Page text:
The second day of panels at SXSW started for me with a session called "Indie Labels Keep the Faith" featuring representatives from two of Chicago's best: Nan Warshaw, co-owner of Bloodshot Records, and Howard Greynolds, formerly one of the overseers at Touch and Go.
Warshaw said Bloodshot has seven full-time and three part-time employees. Touch and Go, long one of the most respected indie labels in America, recently scaled back from 23 employees to three, Greynolds said, and he was one of those let go.
Though Warshaw, Greynolds and other panelists from Rounder, Wildflower, Barsuk and Kill Rock Stars tried to paint as positive a picture as possible about the work these indies have done and continue to do, one couldn't help but leave the session thinking that the prognosis is dire indeed, with five thousand record stores having closed their doors in the last few years, the CD doomed to extinction within the next few years and the new music industry shaping up to include tiny labels that sell fewer than 5,000 records on vinyl or as a downloads at one end of the spectrum and a handful of majors that sell more than 50,000 albums at the other--eliminating the middle ground where the best indie labels traditionally have thrived.
"We're going to see everything change and every [indie label] becoming a fraction of themselves," Greynolds said. Added Warshaw: "In addition to the world economic collapse that's happening globally, we're going to see indie labels... in free fall."
Ironically, as the business of selling recorded music becomes ever more dire, more records are being made than ever: Panel chairman Ken Irwin of Rounder said the number of albums released each year has climbed from 35,000 a few years ago to 85,000 now. "There are more pieces of sand than at any point in time, and the struggle for all of us is to get that piece of sand recognized on that huge beach," he said.
Some of the panelists suggested that one future for indie labels may be signing artists to the sort of "360 deals" being roundly criticized at the superstar level (U2 has one with Live Nation), whereby a label gets a cut of every penny an artist earns, from recordings to touring and T-shirt sales. All of the panelists agreed that artists need to realize the difficulties their labels face, and to work with the companies in discouraging--or at least not encouraging--illegal downloads and Internet leaks.
Moments after walking out of the panel, I overheard a classic example of an artist expecting miracles from a frazzled manager or label rep. "Calm down. Calm down," the exec was saying on the phone to what was clearly an artist upset that on the second day of SXSW, he has not yet become a superstar. "Nothing happens instantly--not even a microwave. You even have to wait for that!"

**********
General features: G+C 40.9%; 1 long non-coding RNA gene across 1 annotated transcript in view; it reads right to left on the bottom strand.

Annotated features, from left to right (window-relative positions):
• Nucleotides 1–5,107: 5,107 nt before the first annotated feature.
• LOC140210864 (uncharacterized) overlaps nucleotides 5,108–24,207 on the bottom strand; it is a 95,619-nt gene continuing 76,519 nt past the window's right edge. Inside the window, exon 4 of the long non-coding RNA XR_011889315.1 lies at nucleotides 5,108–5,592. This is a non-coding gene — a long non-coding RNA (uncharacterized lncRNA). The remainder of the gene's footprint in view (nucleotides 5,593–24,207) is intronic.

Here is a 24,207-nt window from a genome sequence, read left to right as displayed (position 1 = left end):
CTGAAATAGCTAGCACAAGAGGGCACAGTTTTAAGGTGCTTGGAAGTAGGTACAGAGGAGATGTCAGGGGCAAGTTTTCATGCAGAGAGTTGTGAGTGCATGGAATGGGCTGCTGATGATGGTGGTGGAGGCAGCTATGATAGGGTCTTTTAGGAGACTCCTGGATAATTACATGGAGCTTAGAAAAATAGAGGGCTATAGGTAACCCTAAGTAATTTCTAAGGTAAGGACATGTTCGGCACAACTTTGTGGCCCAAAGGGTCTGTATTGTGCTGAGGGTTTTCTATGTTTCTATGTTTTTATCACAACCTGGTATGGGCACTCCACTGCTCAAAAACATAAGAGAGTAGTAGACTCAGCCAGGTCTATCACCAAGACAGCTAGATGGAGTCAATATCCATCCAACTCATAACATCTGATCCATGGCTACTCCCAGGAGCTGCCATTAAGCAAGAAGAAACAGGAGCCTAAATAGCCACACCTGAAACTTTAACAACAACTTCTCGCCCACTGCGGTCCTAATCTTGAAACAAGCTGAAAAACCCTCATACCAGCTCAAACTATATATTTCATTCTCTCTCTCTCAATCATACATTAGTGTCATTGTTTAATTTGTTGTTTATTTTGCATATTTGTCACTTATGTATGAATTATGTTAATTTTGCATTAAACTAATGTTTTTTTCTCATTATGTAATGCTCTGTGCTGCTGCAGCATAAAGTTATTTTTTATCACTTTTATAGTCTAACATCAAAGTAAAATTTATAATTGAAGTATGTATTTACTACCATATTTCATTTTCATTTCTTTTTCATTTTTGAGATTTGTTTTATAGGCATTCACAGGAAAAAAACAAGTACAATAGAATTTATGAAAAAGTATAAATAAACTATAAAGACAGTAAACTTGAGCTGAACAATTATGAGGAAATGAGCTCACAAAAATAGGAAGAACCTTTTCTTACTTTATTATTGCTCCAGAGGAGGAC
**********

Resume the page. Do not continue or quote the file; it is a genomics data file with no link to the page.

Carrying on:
In light of the seismic changes in the industry, the selection of Quincy Jones as the keynote speaker was an odd choice: Among other things, the Chicago-born 76-year-old is famous as a former bebop player, arranger for Frank Sinatra, producer of Michael Jackson's "Thriller" and owner of 27 Grammys (out of a record 79 nominations). In short, Jones is pretty much the personification of the old-school music industry, representing a platinum standard for success that clearly will never exist again.
Jones' talk was rambling, unfocused, occasionally amusing but more often annoying for the fact that he really had no wisdom to impart to the capacity crowd of aspiring musicians, essentially just bragging about a career that has spanned 78 r.p.m. records to digital downloads. He boasted about his reputation as "the Ghetto Gump"--so named for his ability to so often show up at the right place at the right time next to the right famous personality--and he tried to back that up by dropping an unrelenting series of his "homies'" names, ranging from Christopher Cross, Willie Nelson and George Burns to "Bobby" DeNiro, Colin Powell and P. Diddy.
Because he spent his earliest years, until about age 8, on the South Side, which he called "the biggest black ghetto in America" and home to the country's baddest gangsters, Jones was being drawn to a life of crime himself until he discovered the piano one night while breaking into an armory/community center. (That was at age 11, by which point his family had moved to Washington state.) He never quite explained how his innate musical talents blossomed and led him to become such a massive success, but he did offer one piece of advice.
"Never forget that we are terminals and instruments of a higher power," Jones said. "If you don't forget that, than you will create for the rest of your life."
Um, thanks, Q. And how exactly did you and Michael decide to invite Vincent Price to do that voiceover on "Thriller"? I guess we'll never know.